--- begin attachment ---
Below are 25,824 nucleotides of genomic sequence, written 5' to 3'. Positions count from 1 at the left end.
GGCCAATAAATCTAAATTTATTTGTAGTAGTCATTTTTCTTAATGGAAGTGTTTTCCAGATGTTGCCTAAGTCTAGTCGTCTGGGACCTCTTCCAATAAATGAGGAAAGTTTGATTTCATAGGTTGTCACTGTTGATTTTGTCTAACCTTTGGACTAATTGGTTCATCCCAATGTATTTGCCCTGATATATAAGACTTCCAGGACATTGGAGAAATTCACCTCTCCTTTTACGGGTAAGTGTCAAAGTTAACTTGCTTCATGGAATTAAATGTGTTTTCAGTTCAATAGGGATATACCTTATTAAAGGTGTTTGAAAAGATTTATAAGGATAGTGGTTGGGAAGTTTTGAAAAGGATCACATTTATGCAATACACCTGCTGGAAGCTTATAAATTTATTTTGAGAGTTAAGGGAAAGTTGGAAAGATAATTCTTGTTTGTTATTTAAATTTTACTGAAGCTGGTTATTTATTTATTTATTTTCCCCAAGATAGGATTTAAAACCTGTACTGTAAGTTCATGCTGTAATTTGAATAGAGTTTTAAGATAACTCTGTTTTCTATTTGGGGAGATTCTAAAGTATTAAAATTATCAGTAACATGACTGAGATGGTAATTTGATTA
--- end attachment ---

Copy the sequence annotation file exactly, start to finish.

Below are 25,824 nucleotides of genomic sequence, written 5' to 3'. Positions count from 1 at the left end.
GGCCAATAAATCTAAATTTATTTGTAGTAGTCATTTTTCTTAATGGAAGTGTTTTCCAGATGTTGCCTAAGTCTAGTCGTCTGGGACCTCTTCCAATAAATGAGGAAAGTTTGATTTCATAGGTTGTCACTGTTGATTTTGTCTAACCTTTGGACTAATTGGTTCATCCCAATGTATTTGCCCTGATATATAAGACTTCCAGGACATTGGAGAAATTCACCTCTCCTTTTACGGGTAAGTGTCAAAGTTAACTTGCTTCATGGAATTAAATGTGTTTTCAGTTCAATAGGGATATACCTTATTAAAGGTGTTTGAAAAGATTTATAAGGATAGTGGTTGGGAAGTTTTGAAAAGGATCACATTTATGCAATACACCTGCTGGAAGCTTATAAATTTATTTTGAGAGTTAAGGGAAAGTTGGAAAGATAATTCTTGTTTGTTATTTAAATTTTACTGAAGCTGGTTATTTATTTATTTATTTTCCCCAAGATAGGATTTAAAACCTGTACTGTAAGTTCATGCTGTAATTTGAATAGAGTTTTAAGATAACTCTGTTTTCTATTTGGGGAGATTCTAAAGTATTAAAATTATCAGTAACATGACTGAGATGGTAATTTGATTA